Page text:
Hong Kong Annual Report, 1954/Chapter 3
There was steady industrial development during the year, with textiles, metal products and transport equipment (including shipyards) maintaining the lead as the principal sources of industrial employment. In the textile group, cotton spinning increased from 13 mills employing 9,881 workers to 17 mills employing 11,513. Three new mills are under construction and plans for installing additional spindles in five of the mills now operating will bring the total number of spindles to nearly 300,000. There was also a slight but steady increase in employment in factories manufacturing plastics, enamelware, rubber shoes, leather footwear, umbrellas, cigarettes, and metal blanks for the enamelware industry.
New developments during the year included the establishment of a large modern flour mill and the manufacture of aluminium hand torch cases by the cold extrusion process. In spite of considerable industrial development in Tsun Wan in the New Territories, the distribution of industrial premises remains at about one on the Island to each two in Kowloon and the New Territories, and the following figures for employment in registered and recorded factories and workshops for the past five years show the steady rate of development.
In addition to workers in registered and recorded factories and workshops, it is estimated that there are about 100,000 persons engaged in small unregistrable concerns, cottage industries, and as outworkers.
Approximate figures for other major sources of employment are:—
Applications from employers to recruit local workmen for work overseas were slightly higher than in previous years. A total of 1,554 manual labourers went abroad during the year and contracts drawn up to International Labour Organization specifications were read and explained to all of them before embrakation. Tha majority went to Brunei, North Borneo and Sarawak for work in the oil fields or in the building trade, while others went to the phosphate mines on Nauru, Ocean Island and Christmas Island. A number of skilled textile workers went to the Argentine. Other factory workers left for Indonesia and there was a demand from Singapore for fishermen.
The following table shows the number of factories and workshops registered under the Factories and Workshops Ordinance for the past five years. Recorded establishments, i.e. premises not liable to registration but kept under observation and inspected for industrial health and safety reasons, are not included.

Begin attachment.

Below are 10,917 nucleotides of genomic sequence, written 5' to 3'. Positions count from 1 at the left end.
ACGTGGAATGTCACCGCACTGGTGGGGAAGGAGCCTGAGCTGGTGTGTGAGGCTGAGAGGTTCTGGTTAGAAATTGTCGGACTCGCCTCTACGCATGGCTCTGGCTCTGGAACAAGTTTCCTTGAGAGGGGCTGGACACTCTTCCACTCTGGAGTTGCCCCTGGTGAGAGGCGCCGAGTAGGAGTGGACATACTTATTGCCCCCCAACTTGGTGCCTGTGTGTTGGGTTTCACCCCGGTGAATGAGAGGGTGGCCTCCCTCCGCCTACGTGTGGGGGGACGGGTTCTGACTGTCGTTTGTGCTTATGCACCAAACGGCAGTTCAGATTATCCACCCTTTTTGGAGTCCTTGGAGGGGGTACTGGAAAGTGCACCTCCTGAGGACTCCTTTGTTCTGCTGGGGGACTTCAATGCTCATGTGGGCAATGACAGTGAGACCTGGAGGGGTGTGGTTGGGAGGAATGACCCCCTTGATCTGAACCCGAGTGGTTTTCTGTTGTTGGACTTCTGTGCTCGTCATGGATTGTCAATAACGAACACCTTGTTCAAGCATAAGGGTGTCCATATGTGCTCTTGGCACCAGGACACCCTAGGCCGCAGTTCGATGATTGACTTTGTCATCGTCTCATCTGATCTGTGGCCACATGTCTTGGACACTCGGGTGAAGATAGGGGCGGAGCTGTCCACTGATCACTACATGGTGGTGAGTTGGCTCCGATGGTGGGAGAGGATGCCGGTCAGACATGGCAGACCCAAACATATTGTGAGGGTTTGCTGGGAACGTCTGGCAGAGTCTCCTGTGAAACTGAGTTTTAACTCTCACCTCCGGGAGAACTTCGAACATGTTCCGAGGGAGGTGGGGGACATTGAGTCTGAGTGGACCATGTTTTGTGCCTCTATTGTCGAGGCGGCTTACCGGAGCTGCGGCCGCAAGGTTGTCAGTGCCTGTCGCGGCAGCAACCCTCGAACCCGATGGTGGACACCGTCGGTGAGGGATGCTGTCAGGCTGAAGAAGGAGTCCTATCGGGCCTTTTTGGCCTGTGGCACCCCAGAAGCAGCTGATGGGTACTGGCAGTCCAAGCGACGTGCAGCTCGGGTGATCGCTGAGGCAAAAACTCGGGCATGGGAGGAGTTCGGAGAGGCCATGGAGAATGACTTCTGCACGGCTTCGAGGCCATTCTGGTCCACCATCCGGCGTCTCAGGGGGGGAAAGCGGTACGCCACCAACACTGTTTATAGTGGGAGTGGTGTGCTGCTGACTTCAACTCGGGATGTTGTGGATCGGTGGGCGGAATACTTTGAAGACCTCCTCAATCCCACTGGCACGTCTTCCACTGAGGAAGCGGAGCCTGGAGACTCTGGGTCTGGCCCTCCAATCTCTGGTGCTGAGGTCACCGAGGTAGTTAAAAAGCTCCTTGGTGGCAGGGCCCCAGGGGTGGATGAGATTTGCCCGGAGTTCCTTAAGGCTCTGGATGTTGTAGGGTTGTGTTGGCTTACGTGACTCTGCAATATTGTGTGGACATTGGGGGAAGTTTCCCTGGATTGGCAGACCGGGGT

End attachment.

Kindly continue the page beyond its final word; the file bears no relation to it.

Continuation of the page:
|Premises Registered||Applications under consideration||Total|
Wages and Conditions of Employment
The welcome increase in the number of factories in operation not only affected the general level of employment but also served in some measure to check the tendency apparent in 1953 for wages to fall. In European type concerns such as the two major dockyards and the public utility companies wages remained unchanged and no further consolidation of allowances into basic wages was made. Wages for daily paid workers remained approximately at the 1953 level as follows:—
Government wages and salaries were reviewed by a Salaries Commission which started work in November, 1953, and issued its report in March, 1954. Government found some of the recommendations unacceptable, but a modified scheme of salary revision, based on the Commission's proposals but including a larger measure of consolidation, received the approval in principle of the Secretary of State for the Colonies by the end of the year. An advance announcement was made just before Christmas of the revised salaries and allowances for monthly paid Government workers in the unskilled, semi-skilled and artisan groups and for disciplined staff generally. No change was proposed for daily rates of pay but Government announced its intention of transferring daily paid workers to the more favourable monthly rates after a specified period of qualifying service. The new monthly salaries resulted in an increase varying from $17 to $40 per month for the lower category of workers and brought the total emoluments of Government staff into closer relationship with those of workers in public utility companies.
The 48 hour week is standard in European concerns and in Chinese concerns run on western lines. In public utilities and some of the cotton spinning mills a system of three 8 hour shifts is used. In such concerns where a continuous supply must be maintained, rest days are arranged in rotation, so that Sunday is only one of seven rest days, but in manufacturing concerns the rest day is usually Sunday.